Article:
In one aspect of the present invention, a method for protecting data in a PCI-Express device is provided. The method includes adding error correction code (ECC) to every byte of data that enters a PCI-Express Transaction Handler (“PTH”) Module and is destined for a host system memory or destined to another device, before data is aligned within the PTH module; verifying ECC code for every byte of data before data leaves the PTH module; and generating ECC code for a data block size, wherein the data block size depends on the destination of the data.

In another aspect of the present inventions, a PCI-Express device coupled to a host system via a PCI Express bus and to another device via a network connection is provided. The PCI-Express device includes a PCI-Express Transaction Handler (“PTH”) Module that (1) adds error correction code (ECC) to every byte of data that is destined for a host system memory or destined to another device, before data is aligned within the PTH module, (2) verifies the ECC code for every byte of the data, and (3) generates the ECC code for a data block size before the data leaves the PTH module, wherein the data block size depends on the destination of the data.

This brief summary has been provided so that the nature of the invention may be understood quickly. A more complete understanding of the invention can be obtained by reference to the following detailed description of the preferred embodiments thereof concerning the attached drawings.

BRIEF DESCRIPTION OF THE DRAWINGS

The foregoing features and other features of the present invention will now be described with reference to the drawings of a preferred embodiment. In the drawings, the same components have the same reference numerals. The illustrated embodiment is intended to illustrate, but not to limit the invention. The drawings include the following Figures:

FIG. 1A is a block diagram showing various components of a SAN;

FIG. 1B shows a block diagram of a HBA, as an example of a PCI-Express device;

FIG. 2 shows a block diagram of a system for protecting data in the transmit path, according to one aspect of the present invention;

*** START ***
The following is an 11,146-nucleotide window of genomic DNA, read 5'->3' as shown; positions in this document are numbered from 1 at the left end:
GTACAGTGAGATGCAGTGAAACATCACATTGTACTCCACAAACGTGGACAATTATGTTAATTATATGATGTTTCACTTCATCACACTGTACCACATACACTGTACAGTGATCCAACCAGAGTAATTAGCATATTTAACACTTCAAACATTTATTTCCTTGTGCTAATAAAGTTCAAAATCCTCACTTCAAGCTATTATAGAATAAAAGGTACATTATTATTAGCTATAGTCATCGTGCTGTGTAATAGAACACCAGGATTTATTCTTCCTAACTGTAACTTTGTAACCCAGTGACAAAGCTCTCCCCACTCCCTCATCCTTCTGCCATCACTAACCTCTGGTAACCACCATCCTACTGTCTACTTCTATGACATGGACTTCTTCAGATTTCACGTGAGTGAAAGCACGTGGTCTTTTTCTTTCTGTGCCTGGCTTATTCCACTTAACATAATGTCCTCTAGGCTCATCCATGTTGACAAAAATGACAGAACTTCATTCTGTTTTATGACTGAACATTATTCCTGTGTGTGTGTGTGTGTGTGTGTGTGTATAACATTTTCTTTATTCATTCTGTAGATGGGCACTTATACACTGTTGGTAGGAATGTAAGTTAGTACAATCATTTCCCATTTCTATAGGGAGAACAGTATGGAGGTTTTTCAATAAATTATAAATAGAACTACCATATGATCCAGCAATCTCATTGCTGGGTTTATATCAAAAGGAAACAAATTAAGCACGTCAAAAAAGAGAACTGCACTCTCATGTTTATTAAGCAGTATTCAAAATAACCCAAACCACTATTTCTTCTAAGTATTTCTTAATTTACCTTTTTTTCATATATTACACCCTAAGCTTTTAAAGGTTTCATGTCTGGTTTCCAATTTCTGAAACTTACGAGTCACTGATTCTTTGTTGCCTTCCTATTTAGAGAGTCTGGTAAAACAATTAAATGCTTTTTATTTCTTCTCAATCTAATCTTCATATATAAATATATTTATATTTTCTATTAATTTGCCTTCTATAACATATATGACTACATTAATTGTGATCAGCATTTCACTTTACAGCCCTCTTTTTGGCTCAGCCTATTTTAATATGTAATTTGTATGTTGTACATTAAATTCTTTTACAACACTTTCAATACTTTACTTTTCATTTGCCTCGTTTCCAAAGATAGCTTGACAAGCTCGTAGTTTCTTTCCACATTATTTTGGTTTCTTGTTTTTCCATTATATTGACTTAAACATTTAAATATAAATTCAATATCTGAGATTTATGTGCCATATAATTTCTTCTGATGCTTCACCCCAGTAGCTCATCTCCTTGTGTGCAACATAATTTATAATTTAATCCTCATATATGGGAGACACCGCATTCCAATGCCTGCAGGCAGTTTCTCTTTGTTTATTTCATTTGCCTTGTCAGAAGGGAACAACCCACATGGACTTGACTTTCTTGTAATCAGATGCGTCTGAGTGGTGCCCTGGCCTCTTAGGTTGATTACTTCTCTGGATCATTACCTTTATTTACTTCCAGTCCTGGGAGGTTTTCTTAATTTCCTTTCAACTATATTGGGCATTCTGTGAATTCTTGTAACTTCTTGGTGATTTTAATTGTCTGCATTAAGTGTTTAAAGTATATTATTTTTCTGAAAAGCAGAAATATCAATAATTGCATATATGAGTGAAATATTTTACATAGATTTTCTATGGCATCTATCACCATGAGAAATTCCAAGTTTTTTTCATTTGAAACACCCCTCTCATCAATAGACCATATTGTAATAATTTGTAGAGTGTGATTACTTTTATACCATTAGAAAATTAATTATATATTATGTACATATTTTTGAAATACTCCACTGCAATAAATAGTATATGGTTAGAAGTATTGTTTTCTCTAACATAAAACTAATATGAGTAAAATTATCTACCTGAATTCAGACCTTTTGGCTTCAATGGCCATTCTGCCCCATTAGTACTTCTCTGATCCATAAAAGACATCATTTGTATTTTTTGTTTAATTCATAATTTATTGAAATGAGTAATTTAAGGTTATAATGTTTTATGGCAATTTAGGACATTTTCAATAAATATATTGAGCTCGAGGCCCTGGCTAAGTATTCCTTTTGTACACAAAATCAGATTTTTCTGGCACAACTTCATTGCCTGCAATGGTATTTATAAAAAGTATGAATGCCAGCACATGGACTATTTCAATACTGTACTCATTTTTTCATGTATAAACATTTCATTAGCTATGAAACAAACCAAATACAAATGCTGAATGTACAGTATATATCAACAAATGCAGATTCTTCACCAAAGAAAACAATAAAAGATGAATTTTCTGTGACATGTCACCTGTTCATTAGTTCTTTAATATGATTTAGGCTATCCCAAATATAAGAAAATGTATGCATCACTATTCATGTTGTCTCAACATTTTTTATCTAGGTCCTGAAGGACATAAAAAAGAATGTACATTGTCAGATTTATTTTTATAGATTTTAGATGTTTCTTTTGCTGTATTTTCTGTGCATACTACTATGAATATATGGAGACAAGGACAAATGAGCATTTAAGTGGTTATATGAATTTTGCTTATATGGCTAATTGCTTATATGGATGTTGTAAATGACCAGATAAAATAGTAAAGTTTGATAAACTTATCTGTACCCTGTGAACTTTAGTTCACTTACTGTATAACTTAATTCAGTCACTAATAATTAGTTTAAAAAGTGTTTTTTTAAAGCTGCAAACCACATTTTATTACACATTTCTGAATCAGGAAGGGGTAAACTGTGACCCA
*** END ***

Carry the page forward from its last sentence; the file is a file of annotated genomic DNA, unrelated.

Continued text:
FIG. 3 shows a block diagram of a system for protecting data in the receive path, according to one aspect of the present invention;

FIG. 4 shows a schematic for protecting data in the transmit/receive paths, according to one aspect of the present invention;

FIG. 5 shows a process flow diagram for protecting data in the receive path, according to one aspect of the present invention; and

FIG. 6 shows process flow diagram for protecting data in the transmit path, according to one aspect of the present invention.

DETAILED DESCRIPTION OF THE PREFERRED EMBODIMENTS

In one aspect of the present invention, data is protected at a byte level by a PCI Express device that has to align/re-align data received from another device and/or sent to another device. This means that every byte (8 bits) of data that is being received from a storage device for a host system or every byte of data that is to be transmitted to another device is protected/verified.

Since ECC data is generated and verified for every byte of data, the complexities involved in generating/re-generating ECC after alignment/re-alignment is minimized. It is noteworthy that the byte level ECC protection is provided when data has to be modified, aligned or re-aligned, otherwise, to improve efficiency, data blocks (where a data block is greater than a byte) are protected by ECC (for example, ECC is used for every 64-bits of data).

To facilitate an understanding of the preferred embodiment, the general architecture and operation of a SAN, and a HBA will be described. The specific architecture and operation of the preferred embodiment will then be described with reference to the general architecture of the host system and HBA.

SAN Overview:

FIG. 1A shows a SAN system 100 that uses a HBA 106 (referred to as “adapter 106”) for communication between a host system with host memory 101 to various storage systems (for example, storage subsystem 116 and 121, tape library 118 and 120) using fibre channel storage area networks 114 and 115. Host memory 101 includes a driver 102 that co-ordinates all data transfer via adapter 106 using input/output control blocks (“IOCBs”). Servers 117 and 119 can also access the storage sub-systems using SAN 115 and 114, respectively.

A request queue 103 and response queue 104 is maintained in host memory 101 for transferring information using adapter 106. Host system communicates with adapter 106 via a PCI-Express bus 105.

HBA 106:

FIG. 1B shows a block diagram of adapter 106. Adapter 106 includes processors (may also be referred to as “sequencers”) “RSEQ” 109 and “XSEQ” 112 for receive and transmit side, respectively, for processing data received from storage sub-systems and transmitting data to storage sub-systems. Transmit path in this context means data path from host memory 101 to the storage systems via adapter 106. Receive path means data path from storage subsystem via adapter 106. It is noteworthy, that only one processor is used for receive and transmit paths, and the present invention is not limited to any particular number/type of processors. Buffers 111A and 111B are used to store information in receive and transmit paths, respectively.

Beside dedicated processors on the receive and transmit path, adapter 106 also includes processor 106A, which may be a reduced instruction set computer (“RISC”) for performing various functions in adapter 106.